In a few years, 3D printers will become a consumer electronics commodity. Today you can buy a MakerBot Thing-O-Matic, “the latest in cutting edge personal manufacturing technology,” for $2,500. You can plug it into your computer via USB, load up some freely-available 3D modeling software, and print stuff; it really is that simple. The only real barrier to mass adoption is the initial purchase price, and the printing material itself isn’t cheap either.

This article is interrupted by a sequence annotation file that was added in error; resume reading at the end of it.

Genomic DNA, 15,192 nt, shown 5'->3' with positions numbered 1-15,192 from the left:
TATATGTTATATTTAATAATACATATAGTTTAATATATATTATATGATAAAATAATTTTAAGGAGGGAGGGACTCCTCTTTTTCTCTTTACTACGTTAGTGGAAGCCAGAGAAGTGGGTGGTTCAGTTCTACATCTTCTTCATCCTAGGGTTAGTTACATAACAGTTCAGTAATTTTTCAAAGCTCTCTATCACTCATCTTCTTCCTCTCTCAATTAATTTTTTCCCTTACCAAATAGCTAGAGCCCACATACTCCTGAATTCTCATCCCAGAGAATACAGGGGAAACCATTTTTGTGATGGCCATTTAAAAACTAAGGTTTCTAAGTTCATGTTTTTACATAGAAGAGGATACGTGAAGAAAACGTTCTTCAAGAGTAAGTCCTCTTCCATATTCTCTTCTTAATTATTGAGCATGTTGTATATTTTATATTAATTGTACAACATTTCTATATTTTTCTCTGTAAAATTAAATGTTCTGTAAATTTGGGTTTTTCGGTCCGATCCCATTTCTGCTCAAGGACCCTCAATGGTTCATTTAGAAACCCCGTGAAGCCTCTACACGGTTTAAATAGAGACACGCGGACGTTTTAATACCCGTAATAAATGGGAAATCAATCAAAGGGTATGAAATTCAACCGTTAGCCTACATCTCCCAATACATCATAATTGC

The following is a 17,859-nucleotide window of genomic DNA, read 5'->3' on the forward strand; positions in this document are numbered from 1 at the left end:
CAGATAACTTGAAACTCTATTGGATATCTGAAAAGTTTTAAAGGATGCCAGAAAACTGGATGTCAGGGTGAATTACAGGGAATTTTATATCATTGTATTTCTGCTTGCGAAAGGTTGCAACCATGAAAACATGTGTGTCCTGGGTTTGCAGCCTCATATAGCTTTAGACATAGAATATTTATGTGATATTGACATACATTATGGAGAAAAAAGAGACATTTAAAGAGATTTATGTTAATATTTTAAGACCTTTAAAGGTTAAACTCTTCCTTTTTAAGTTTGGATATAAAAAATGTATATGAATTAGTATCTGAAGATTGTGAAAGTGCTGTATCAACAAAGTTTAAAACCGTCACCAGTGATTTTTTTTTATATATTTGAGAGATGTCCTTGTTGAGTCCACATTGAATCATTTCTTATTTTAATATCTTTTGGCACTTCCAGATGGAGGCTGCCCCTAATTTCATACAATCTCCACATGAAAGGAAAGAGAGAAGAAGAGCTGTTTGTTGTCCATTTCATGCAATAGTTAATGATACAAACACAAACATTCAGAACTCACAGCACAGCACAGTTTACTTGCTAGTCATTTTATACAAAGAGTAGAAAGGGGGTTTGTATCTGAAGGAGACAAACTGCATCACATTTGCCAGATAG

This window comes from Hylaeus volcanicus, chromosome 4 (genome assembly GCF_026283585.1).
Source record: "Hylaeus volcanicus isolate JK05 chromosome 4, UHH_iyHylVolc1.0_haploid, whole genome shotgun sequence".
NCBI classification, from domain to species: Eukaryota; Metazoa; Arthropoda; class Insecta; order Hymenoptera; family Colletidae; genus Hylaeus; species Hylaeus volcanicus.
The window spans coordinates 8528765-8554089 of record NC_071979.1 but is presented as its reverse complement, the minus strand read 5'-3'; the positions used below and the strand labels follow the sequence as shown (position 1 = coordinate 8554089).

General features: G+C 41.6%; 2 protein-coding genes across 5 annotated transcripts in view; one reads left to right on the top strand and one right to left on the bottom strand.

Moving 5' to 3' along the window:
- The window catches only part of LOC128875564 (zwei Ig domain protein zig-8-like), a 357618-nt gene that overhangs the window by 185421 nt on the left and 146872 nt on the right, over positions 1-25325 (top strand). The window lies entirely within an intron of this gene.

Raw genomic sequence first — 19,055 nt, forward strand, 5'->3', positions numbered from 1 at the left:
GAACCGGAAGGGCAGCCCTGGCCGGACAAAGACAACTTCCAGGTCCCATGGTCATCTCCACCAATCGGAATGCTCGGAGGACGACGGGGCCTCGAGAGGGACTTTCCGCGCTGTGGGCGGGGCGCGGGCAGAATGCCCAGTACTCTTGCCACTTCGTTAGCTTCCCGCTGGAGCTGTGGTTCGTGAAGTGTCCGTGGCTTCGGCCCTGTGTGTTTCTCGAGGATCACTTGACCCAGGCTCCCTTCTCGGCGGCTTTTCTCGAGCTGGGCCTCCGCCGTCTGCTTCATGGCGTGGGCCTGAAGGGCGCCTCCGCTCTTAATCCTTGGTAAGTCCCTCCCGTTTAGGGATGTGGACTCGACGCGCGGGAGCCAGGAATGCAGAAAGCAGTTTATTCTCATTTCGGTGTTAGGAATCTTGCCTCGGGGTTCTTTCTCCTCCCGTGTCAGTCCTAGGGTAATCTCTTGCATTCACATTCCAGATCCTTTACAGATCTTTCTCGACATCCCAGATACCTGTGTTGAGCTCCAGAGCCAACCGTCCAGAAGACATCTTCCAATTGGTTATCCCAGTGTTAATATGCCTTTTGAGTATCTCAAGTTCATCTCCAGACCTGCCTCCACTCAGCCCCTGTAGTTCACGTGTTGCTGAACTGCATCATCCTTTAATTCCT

Both of these costs will tumble in coming years, however. Printing — or additive manufacturing — techniques will improve. 3D printers will speed up, and the choice of colors and finishes will expand. For now these magical printers are just the plaything of prototypers, inventors, and gadgeteers, but sooner rather than later they will find a place in the home. To begin with they will be attached to a family computer, but it’s safe to assume that wireless versions that can sit on the kitchen worktop won’t be far behind.